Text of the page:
Jeffrey McNeely, chief scientist at the International Union for Conservation of Nature, discusses how the loss of mangroves, cleared for wood and to make way for shrimp farms and tourist development, led to major flooding and the loss of lives in Myanmar.
Economist Winona LaDuke talks with Living on Earth's Steve Curwood about the need to develop tribal economies without degrading tribal lands and beliefs.
The leading candidates for president are all counting on clean energy to create new jobs. But will those political promises come to pass? Living on Earth's Jeff Young says the election year battleground state of Ohio could offer some answers.
Diversity is needed for both strong culture and strong agriculture, according to Cuban agricultural scientist and musician Humberto Ríos Labrada. From Living on Earth.
Sixty-three years after the nuclear genie was let out of the bottle with the bombings of Hiroshima and Nagasaki, the threat of nuclear warfare persists. But Dr. Bernard Lown, cardiologist and Nobel Peace Prize recipient, has a prescription for survival.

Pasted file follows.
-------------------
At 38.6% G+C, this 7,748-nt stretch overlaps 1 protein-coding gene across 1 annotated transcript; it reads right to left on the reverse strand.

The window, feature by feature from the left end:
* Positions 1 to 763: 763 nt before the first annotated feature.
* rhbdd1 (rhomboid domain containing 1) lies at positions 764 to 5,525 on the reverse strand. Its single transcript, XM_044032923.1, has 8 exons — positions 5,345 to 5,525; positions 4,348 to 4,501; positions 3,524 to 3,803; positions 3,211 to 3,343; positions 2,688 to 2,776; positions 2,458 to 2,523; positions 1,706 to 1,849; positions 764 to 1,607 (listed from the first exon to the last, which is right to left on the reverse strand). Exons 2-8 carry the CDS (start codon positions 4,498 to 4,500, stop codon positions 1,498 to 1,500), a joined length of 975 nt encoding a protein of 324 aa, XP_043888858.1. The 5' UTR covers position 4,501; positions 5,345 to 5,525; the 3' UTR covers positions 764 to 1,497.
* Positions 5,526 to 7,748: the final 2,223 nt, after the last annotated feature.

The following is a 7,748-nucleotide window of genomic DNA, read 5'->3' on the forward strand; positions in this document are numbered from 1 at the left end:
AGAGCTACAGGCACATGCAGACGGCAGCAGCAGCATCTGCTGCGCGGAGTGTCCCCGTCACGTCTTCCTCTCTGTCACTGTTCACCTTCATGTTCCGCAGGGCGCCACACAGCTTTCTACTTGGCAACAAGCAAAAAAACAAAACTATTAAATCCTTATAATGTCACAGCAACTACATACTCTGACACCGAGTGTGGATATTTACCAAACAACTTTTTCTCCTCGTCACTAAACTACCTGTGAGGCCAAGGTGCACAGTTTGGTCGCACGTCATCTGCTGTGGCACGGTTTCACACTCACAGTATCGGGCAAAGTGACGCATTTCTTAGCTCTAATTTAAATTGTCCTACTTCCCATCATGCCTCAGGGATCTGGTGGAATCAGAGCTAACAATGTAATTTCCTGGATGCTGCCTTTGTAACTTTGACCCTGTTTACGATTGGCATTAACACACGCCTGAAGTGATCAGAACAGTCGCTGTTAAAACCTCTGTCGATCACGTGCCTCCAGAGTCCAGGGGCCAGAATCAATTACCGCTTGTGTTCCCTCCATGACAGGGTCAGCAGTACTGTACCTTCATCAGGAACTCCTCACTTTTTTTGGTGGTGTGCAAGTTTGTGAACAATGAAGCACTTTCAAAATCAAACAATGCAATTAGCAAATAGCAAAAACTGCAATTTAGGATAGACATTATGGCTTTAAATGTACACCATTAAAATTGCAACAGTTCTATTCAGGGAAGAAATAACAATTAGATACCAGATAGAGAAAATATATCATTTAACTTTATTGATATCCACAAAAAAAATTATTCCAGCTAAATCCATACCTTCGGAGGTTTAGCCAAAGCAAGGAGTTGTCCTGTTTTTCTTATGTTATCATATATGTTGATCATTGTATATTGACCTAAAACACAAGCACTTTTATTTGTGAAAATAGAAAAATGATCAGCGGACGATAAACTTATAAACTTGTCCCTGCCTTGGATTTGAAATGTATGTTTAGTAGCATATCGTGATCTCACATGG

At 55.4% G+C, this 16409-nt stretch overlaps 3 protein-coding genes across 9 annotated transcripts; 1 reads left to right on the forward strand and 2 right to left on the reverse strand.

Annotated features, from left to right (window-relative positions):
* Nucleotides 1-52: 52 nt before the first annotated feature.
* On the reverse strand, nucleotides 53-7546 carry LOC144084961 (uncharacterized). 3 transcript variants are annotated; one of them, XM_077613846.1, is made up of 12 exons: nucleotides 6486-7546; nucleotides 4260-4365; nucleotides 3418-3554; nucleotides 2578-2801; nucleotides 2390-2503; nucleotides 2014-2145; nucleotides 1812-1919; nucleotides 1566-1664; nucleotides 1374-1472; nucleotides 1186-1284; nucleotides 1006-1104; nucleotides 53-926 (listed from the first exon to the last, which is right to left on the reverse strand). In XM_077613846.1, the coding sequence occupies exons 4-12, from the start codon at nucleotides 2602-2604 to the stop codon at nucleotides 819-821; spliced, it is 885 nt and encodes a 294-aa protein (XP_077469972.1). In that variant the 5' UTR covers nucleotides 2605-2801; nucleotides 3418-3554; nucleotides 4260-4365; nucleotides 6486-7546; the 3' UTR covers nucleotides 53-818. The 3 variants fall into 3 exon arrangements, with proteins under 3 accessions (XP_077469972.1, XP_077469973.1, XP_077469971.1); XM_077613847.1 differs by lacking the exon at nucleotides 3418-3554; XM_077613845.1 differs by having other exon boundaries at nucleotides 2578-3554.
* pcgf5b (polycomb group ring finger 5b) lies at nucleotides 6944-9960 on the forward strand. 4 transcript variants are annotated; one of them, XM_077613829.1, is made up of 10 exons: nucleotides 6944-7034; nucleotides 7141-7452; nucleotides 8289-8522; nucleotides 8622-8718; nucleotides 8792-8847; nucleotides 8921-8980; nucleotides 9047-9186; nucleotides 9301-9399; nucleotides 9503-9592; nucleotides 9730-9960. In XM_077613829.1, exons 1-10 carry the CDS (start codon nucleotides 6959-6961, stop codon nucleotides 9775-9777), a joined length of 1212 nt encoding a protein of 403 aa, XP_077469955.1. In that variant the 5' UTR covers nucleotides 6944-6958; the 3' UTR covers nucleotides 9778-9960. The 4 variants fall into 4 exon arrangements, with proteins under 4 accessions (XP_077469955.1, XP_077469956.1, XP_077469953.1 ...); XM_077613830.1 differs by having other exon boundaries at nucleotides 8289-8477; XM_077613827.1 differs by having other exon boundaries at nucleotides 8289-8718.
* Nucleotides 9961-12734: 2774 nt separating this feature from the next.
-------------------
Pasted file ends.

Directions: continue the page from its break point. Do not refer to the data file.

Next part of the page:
Scientists are tapping the energy of scurrying hamsters to generate electricity. Liz Gross reports.
In honor of Earth Day, we revisit some of our favorite stories. When reporter Cecilia Vaisman visited Curitiba, Brazil in 1994, she learned how a city with a growing population and outdated infrastructure transformed into a sustainable and wonderfully livable city, with lots of green space, recycling programs, and an efficient rapid transit system.
Four Harvard students invented a soccer ball that charges with every kick. The young inventors hope to harness the power of soccer fanaticism and turn it into clean energy. Living on Earth and Planet Harmony's Ike Sriskandarajah reports.